Cloud computing is one of the recently emerged technologies which can significantly enhance the concept of Remote Healthcare services, especially because of its immense potential to lower computing costs, including that of data storage and network management. Based on the idea of shared resources and responsibilities, cloud computing enables the transfer of a significant portion of computer network operations and management activities, including security information and network availability management, to third-party services providers, hence allowing the contracting organization to maximize its focus on the achievement of the primary organizational goals and objectives. Moreover, the technology eliminates the need for implementing a sophisticated in-house IT (information technology) infrastructure, including immense equipment and personnel, hence considerably lowering the cost of deploying and running computer networks (Lounis, Hadjidj, Bouabdallah & Challal 2016). Furthermore, cloud computing offers access and use of data and application on a pay-per-request arrangement to significantly reduce the cost of information technology services, hence indicating that organizations can afford an extremely enhanced quality of services, including an increased period of data storage spanning months and years. Because cloud computing technology resources are hosted on the internet, facilities are accessible from anywhere around the globe provided there is internet coverage. However, because of the expansive geographical region, a high number of interconnected devices and amounts of data, and involvement of third-parties, the technology includes a plethora of information management issues, including information security breaches, reduced response time, use of sophisticated and complex Big Data Analytics and graphical dashboards that can be considerable complex to manage, operate and understand. Therefore, regardless of having immense potential to improve computing capabilities, cloud computing in its, current state, requires additional improvement to be applicable in Remote Healthcare.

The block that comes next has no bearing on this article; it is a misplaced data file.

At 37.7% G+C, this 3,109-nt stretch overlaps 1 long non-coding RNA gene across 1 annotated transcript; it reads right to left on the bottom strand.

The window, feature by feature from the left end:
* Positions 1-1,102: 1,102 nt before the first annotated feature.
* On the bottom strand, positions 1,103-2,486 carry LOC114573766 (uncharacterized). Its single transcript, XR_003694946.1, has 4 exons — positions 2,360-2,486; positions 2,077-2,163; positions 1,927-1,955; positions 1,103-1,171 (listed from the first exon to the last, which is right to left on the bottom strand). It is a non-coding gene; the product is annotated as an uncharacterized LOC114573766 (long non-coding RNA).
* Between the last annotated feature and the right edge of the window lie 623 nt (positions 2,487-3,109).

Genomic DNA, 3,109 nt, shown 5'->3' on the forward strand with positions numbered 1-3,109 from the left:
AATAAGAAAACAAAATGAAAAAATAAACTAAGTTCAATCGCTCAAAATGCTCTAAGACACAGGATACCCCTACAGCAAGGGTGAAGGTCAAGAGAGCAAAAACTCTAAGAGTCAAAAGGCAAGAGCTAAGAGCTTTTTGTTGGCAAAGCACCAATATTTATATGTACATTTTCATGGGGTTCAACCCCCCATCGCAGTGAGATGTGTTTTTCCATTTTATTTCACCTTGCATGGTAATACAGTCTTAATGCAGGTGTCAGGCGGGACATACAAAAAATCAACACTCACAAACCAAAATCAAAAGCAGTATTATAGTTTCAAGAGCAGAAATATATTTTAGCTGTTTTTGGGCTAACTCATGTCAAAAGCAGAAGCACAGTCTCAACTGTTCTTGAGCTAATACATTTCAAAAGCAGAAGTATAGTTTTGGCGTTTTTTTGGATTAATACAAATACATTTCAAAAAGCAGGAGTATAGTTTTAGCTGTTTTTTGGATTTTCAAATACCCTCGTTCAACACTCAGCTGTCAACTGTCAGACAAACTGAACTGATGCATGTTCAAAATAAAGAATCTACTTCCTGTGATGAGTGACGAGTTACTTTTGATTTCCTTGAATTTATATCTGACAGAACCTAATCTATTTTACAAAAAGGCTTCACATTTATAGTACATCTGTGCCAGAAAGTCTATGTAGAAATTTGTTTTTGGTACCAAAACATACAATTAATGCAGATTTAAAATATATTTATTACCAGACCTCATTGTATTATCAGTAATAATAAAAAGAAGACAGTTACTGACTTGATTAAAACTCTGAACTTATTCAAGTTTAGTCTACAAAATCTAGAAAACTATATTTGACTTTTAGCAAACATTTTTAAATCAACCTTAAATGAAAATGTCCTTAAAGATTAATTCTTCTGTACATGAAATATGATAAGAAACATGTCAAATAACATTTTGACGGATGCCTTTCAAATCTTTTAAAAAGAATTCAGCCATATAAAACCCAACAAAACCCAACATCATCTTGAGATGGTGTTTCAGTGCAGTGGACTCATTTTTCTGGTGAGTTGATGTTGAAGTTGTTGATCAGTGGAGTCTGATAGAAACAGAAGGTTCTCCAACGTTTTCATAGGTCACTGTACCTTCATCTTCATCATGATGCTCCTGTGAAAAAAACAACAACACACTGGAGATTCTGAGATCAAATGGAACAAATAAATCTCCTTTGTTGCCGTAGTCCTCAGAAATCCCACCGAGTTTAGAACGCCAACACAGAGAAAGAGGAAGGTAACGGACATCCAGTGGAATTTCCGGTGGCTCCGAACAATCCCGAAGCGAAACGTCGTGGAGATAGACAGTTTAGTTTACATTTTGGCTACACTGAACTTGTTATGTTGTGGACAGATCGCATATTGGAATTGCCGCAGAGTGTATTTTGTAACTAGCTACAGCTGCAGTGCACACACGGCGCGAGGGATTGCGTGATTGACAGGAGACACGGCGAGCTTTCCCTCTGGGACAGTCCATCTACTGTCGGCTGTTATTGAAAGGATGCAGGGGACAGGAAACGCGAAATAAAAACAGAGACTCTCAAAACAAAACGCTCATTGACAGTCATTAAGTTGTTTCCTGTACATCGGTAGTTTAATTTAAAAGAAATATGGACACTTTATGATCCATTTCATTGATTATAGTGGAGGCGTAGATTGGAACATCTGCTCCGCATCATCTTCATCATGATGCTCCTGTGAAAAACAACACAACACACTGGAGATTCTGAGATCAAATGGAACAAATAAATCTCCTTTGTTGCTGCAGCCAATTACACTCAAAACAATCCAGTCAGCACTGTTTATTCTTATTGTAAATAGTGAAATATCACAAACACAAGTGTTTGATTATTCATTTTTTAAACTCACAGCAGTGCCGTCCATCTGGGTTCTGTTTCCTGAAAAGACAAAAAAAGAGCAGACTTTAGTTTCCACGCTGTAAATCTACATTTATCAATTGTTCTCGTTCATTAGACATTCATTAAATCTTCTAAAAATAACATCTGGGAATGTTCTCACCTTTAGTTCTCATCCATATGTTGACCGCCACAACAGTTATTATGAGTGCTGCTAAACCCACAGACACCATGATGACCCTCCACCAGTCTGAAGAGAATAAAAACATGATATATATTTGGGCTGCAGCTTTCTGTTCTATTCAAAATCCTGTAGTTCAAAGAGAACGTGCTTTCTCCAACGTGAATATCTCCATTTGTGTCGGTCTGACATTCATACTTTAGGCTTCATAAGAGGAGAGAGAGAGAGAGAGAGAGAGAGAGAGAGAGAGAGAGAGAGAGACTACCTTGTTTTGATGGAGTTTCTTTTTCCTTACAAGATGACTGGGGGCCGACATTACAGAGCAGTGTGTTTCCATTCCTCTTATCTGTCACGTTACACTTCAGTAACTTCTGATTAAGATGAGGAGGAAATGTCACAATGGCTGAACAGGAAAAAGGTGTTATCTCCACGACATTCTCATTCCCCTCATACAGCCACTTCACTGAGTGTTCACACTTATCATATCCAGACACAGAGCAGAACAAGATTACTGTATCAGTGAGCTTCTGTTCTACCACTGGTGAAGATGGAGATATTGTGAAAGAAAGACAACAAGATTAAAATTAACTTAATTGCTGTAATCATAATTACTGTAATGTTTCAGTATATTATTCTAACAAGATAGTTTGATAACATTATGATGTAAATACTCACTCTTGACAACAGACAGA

Fog Computing

Fog computing is one of the techniques that can be used to overcome the challenges associated with cloud computing. The method involves the addition of a layer of computing power between the cloud and the device, by keeping critical analytics near the device to reduce the time taken from request to response. In this kind of arrangement, each device is transformed into a processing node, which can handle smaller and time-sensitive requests without necessary sending all data to the cloud. Because each device is converted into its small analytics base, they can process a wide range of narrowly defined process variety in milliseconds, hence leaving the cloud infrastructure free for large-scale analytics tasks (Thota, Sundarasekar, Manogaran, and Varatharajan & Priyan 2018). Compared to cloud computing, this technique maximizes the existing Big Data analytics resources, especially by withdrawing some jobs from the primary cloud storage queue and enabling them to be quickly processed. Cisco indicates that with fog computing, it is not necessary for every analytics action to involve back and forth movements from device to cloud. In this regard, unlike in cloud computing, fog computing devices have improved performance in areas without reliable broadband internet and significant bandwidth (Rahmani et al. 2018). Thus, this technology is significantly applicable in rural areas, which do not necessarily possess reliable internet connections. Moreover, fog computing can be used to overcome cloud computing challenges, especially information security, by acting as small centers for data processing that enhance data exchange between devices without involving the cloud.  However, HealthITSecurity (2018) indicates that the technology is not a replacement of cloud computing; hence, both techniques must be implemented together. Thus, implementing fog computing is more expensive than a purely cloud-based systems, but has an increased amount of benefits, which makes it one of the most favorable technology for remote healthcare services.